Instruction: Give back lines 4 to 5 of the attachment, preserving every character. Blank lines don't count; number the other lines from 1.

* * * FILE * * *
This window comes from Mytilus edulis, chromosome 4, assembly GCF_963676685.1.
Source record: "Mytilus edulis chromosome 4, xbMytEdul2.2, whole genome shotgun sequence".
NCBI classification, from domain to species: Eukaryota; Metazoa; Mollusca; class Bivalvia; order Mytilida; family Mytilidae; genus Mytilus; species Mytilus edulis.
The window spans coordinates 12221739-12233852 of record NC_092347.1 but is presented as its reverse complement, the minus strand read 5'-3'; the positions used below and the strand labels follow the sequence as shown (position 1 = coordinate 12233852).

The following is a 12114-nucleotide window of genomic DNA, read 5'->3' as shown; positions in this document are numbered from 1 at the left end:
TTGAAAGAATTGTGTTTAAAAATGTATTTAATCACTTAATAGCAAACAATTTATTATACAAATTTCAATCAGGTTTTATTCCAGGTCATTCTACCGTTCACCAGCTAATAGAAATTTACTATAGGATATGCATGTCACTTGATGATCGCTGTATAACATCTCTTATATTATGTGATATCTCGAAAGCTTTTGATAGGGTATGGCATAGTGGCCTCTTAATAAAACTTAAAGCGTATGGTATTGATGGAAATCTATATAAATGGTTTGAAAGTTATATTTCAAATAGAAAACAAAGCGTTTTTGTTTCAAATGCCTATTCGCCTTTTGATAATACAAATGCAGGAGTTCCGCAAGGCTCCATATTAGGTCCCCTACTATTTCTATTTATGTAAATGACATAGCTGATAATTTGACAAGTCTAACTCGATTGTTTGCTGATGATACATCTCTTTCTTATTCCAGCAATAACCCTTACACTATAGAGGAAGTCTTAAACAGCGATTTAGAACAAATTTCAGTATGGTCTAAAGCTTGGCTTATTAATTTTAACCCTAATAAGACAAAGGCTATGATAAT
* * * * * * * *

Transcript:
The window spans coordinates 12221739-12233852 of record NC_092347.1 but is presented as its reverse complement, the minus strand read 5'-3'; the positions used below and the strand labels follow the sequence as shown (position 1 = coordinate 12233852).

The following is a 12114-nucleotide window of genomic DNA, read 5'->3' as shown; positions in this document are numbered from 1 at the left end: